Maureen: Oh, yes. And people have different skill sets within language. Some people pick it up very fast, and for some people it’s a real struggle. So it depends on if it’s a strength, you know,  and everyone is different in that. One of the reasons I enjoy coaching so much is that I can really focus in on exactly what someone needs. And that’s especially important at the higher level for the more advanced English speakers, because when everyone is beginning, then you can teach the general stuff. But then as you get more advanced, there’s maybe a particular pronunciation or maybe there’s a particular grammar item that that particular person has, or it could be a category of vocabulary that we need to fill in or we need to reinforce. So now there are some things that I found are across the board for those who are at the higher level of English Speaker, and that is idioms or phrasal verbs. These are very much a challenge for many at the higher level. And I understand because I have some reference books. One has over 10,000 American phrasal verbs. Yeah. It’s just daunting. So what do you do with that? Well, most of us will use the same terms again and again. Once you have, let’s say, a list of 20 that you use fairly frequently, then you can become very focused on those. And I always recommend that someone keep a language journal. It’s really nice, especially in your field, because then you’re going to hear people, such as your colleagues, especially if you have those who are using certain idiomatic phrases over and over again. What is that? So you write it in your journal, you look it up, and then you try it out.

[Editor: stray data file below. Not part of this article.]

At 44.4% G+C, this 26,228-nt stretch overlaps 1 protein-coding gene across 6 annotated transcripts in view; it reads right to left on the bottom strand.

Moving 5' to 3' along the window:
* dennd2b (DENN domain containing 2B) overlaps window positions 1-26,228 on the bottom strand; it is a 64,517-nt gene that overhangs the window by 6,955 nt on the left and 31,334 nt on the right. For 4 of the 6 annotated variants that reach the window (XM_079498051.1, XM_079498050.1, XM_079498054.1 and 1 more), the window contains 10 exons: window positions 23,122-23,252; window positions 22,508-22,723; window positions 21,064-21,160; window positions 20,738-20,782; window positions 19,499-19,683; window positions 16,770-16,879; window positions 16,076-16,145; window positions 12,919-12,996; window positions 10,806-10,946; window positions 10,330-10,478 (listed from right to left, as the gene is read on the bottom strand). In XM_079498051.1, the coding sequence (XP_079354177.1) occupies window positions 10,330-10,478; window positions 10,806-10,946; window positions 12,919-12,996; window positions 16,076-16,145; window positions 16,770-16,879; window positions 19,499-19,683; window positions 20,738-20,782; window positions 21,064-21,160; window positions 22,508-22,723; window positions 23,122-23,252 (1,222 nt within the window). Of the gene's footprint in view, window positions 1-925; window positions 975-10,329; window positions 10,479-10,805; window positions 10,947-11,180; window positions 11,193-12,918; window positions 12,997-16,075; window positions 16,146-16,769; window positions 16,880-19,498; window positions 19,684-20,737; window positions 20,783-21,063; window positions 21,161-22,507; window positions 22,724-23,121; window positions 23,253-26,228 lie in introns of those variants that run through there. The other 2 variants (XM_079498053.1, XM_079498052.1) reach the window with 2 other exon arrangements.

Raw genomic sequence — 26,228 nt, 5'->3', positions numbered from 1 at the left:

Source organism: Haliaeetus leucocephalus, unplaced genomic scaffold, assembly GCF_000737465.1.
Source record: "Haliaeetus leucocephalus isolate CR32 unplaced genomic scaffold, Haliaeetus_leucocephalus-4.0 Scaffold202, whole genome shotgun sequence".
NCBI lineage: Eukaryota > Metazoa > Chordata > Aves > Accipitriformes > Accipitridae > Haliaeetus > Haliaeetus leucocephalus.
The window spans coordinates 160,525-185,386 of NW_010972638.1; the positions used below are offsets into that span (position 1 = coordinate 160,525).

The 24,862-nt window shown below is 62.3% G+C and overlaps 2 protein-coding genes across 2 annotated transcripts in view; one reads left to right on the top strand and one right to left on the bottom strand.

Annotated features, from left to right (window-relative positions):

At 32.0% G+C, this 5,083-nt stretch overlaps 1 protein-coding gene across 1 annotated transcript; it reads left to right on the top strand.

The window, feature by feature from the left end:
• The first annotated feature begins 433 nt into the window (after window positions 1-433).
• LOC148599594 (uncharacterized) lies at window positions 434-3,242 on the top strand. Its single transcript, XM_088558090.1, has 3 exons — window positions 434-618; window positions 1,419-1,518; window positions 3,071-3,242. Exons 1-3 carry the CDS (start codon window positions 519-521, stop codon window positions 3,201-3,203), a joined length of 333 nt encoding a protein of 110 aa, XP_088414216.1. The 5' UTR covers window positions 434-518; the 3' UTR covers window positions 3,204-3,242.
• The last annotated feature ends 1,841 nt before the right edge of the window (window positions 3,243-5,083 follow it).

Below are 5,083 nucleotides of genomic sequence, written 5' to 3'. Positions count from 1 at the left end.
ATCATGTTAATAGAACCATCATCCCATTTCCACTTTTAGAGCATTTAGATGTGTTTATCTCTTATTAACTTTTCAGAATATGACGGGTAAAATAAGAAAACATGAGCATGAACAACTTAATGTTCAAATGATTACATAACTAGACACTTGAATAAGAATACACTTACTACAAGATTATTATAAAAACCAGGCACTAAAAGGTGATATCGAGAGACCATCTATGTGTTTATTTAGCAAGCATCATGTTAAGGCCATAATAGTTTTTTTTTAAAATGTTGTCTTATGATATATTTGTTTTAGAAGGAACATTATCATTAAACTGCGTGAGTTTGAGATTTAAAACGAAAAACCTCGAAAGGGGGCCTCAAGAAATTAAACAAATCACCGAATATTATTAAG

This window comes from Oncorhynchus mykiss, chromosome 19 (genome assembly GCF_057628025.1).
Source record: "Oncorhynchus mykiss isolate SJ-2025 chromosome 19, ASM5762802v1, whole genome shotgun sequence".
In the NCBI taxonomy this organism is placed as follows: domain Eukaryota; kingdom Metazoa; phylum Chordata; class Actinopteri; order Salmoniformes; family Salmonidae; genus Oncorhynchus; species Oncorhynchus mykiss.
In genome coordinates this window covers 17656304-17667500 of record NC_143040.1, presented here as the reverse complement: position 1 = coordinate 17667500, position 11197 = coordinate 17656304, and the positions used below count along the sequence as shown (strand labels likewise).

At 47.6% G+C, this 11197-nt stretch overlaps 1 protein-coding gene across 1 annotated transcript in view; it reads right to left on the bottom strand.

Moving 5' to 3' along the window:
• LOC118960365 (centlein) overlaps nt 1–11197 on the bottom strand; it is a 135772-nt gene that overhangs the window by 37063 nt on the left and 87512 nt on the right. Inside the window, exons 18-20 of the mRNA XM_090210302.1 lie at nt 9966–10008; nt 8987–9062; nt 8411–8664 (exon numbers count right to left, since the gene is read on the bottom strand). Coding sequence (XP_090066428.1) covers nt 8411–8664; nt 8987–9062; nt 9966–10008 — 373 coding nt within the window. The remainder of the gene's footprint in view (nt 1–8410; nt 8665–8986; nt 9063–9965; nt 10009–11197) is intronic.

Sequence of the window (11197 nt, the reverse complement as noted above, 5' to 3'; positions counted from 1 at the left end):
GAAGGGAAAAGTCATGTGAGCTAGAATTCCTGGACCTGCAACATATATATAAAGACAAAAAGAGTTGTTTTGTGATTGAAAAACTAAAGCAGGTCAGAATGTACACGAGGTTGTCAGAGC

Jo: And learn to use it and apply it.

Maureen: Yeah. So for those more advanced in their fields, it’s a really nice thing to get a coach or to have a colleague who is a native speaker and who you want to emulate, someone whose style you like, if you can work out some kind of partnership with them to help each other.

Jo: And remember, it’s got to be mutual because I know many of the native speakers in Europe, they’re overwhelmed by the request. Can you just quickly correct this for me for the English? And it’s fun if you do it once or twice a month. And that’s already a lot. But at some point just so much. And people also need to do their own work. But yeah, maybe find a way to balance the workloads that you put on other people and yet also speak up because most people would be willing to give help or to find a way like a mutually beneficial kind of coworking agreement where both win and can reward them with cooking dinner once a week or something.